RETAIL PHARMACY VS INSTITUTIONAL PHARMACY

Posted on 05.27.2024

Do I want to work in a retail pharmacy or an institutional pharmacy? You may have already asked yourself this question in the course of your pharmacy technician training. There are certainly differences to consider, and both environments are not right for everyone. Find out what working in each setting is like in this guide where we explore the similarities and differences between the two and decide which is best for you.

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Differences between retail and institutional pharmacy

The biggest distinction between the working in a retail pharmacy or an institutional pharmacy is the public interaction you have on a daily basis. Retail, or community pharmacies, are designed to serve the needs of their customers. You will be directly helping customers, stocking shelves, and recording patient information in the pharmacy computer.

In a retail pharmacy, a technician needs to do many near-simultaneous tasks with focused care and attention to detail. The technician greets customers on the phone, in the store, and at the drive-through window. The pharmacy technician plays an important role in reducing patient waiting time by efficiently and correctly scanning or entering information into a patient database.

Institutional, or hospital pharmacy, involves less public interaction. Working in a hospital pharmacy may involve going on rounds with the doctor or medical students if the particular hospital does rounds, according to Jesie Davenport, CPhT, pharm tech academic lead, and instructor.

You’re also filling medications for different timeframes when working in institutional pharmacy vs community pharmacy. In institutional pharmacy, you’re usually only filling medication for a supply of 24-72 hours as opposed to 30 or 90 days. You could also find yourself making IVs in a hospital pharmacy and you may even get the opportunity to watch surgery in this type of setting!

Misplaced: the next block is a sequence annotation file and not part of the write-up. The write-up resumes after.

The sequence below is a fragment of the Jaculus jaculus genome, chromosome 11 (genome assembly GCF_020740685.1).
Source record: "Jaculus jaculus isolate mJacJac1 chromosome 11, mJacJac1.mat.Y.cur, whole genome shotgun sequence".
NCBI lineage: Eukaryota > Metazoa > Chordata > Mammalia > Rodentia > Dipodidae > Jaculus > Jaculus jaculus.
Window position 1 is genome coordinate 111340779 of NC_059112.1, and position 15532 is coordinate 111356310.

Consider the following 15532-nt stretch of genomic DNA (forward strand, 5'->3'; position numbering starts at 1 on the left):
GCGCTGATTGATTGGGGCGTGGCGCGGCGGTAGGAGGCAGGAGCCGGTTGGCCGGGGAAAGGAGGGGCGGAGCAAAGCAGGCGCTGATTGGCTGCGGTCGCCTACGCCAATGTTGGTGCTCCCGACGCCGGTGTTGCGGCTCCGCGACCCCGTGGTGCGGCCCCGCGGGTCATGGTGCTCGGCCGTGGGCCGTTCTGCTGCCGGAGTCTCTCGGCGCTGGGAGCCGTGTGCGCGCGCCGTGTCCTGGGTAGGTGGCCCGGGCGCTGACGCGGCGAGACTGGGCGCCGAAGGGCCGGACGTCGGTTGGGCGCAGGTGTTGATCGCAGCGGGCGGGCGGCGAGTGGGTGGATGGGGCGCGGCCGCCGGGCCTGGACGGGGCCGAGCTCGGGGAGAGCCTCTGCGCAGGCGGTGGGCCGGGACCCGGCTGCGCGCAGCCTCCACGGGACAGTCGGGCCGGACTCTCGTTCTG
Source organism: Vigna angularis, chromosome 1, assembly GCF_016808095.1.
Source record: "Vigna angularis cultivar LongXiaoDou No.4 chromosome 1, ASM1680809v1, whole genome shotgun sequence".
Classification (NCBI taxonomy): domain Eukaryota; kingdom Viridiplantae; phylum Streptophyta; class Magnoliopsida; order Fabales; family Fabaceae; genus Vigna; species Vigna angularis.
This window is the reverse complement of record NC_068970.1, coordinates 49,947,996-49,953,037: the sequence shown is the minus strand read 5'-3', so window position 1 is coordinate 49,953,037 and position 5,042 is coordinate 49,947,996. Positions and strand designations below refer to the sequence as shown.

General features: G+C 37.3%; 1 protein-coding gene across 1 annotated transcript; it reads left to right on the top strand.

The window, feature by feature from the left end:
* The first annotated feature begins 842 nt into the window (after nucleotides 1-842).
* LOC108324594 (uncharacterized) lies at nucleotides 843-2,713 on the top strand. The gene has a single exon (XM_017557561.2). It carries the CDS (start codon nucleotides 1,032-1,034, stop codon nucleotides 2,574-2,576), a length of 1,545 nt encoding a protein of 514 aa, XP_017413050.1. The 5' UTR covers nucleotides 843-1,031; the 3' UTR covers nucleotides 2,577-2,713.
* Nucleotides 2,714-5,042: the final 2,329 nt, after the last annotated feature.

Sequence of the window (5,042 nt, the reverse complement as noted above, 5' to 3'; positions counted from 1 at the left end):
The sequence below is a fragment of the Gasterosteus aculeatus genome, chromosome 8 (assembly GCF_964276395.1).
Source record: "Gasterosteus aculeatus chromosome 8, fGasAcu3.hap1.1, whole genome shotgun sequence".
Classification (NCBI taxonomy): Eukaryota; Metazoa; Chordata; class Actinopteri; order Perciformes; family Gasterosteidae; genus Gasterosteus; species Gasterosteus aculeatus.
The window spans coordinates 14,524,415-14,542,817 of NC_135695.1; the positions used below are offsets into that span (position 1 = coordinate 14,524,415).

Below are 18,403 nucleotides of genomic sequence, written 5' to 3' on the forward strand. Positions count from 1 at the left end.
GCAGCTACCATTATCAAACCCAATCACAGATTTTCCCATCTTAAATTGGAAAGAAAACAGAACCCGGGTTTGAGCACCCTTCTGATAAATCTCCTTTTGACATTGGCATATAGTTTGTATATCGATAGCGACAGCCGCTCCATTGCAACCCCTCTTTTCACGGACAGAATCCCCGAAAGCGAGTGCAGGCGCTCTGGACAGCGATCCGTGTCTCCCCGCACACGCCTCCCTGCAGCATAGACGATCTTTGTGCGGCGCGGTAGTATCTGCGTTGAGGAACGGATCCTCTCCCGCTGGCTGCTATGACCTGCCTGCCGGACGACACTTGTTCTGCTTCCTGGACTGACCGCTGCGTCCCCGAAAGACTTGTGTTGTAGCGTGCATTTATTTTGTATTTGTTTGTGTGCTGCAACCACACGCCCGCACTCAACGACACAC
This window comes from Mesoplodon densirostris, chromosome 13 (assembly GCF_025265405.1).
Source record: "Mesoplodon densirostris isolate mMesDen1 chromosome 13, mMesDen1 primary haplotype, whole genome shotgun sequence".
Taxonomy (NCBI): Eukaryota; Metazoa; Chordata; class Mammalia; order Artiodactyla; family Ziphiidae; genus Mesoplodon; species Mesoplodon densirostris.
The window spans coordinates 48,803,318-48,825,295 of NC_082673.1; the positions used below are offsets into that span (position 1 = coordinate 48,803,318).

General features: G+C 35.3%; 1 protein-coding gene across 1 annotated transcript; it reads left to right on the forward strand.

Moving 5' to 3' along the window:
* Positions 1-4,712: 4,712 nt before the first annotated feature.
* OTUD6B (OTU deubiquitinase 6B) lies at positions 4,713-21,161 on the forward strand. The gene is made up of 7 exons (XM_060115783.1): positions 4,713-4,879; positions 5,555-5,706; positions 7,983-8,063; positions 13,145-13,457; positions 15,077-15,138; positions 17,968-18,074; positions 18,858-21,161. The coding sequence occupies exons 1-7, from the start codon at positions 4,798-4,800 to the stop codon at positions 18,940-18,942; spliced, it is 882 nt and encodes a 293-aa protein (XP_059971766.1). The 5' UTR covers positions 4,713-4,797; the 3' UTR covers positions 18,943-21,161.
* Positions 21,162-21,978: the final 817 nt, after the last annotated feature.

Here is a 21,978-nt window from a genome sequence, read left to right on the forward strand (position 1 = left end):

The technician also assists with the filling of prescriptions by doing such things as retrieving drug stock bottles and labeling medications to be dispensed to patients. A pharmacy technician may also be involved in resolving insurance issues.

Retail pharmacy vs institutional pharmacy (comparison table)

Community Institutional
High patient/public interaction Little to no patient interaction
Set schedule and hours 24 hours of coverage needed, including overnight
Dispense medications in 30-90 day doses Dispense medication in 24-72 hour doses
Job duties can be monotonous Job duties can vary, making the work day more thrilling
May or may not require certification or license, depending on state requirements More likely to require certification or license, depending on state requirements
Payscale is often less Payscale is often higher

Read more: Can You Become a Pharmacy Tech Without Going to School?

Job duties of a retail pharmacy technician

There are some job duties unique to a retail pharmacy:

  • Greeting customers and receiving written prescriptions
  • Answering the telephone and referring call-in prescriptions to the pharmacist
  • Initiating refills requested by patients in person or by telephone
  • Resolving questions about the prescription (name, directions, and so on) with the physician’s office
  • Updating the patient’s profile, including patient demographics, allergies, and health conditions
  • Entering or updating billing information for third-party reimbursement
  • Entering new prescriptions (or refill requests) into the patient profile
  • Preparing medication container labels for prescriptions, including partial fills and out-of-stock medications
  • Submitting prescription claims online to insurance providers
  • Contacting insurance companies to resolve eligibility or prescription processing issues
  • Retrieving drug products from storage in the restricted prescription area
  • Counting, reconstituting, packaging, and repackaging products
  • Returning stock bottles to the proper storage location
  • Distributing labeled medications to the patient after final verification by the pharmacist
  • Offering a medication counseling opportunity for the patient
  • Accepting payments, including copayments
  • Storing completed prescriptions for patient pickup
  • Retrieving medications for patient pickup once patient verification is completed

Read more: The Value of Soft Skills in Healthcare

Similarities between Institutional pharmacy and community pharmacy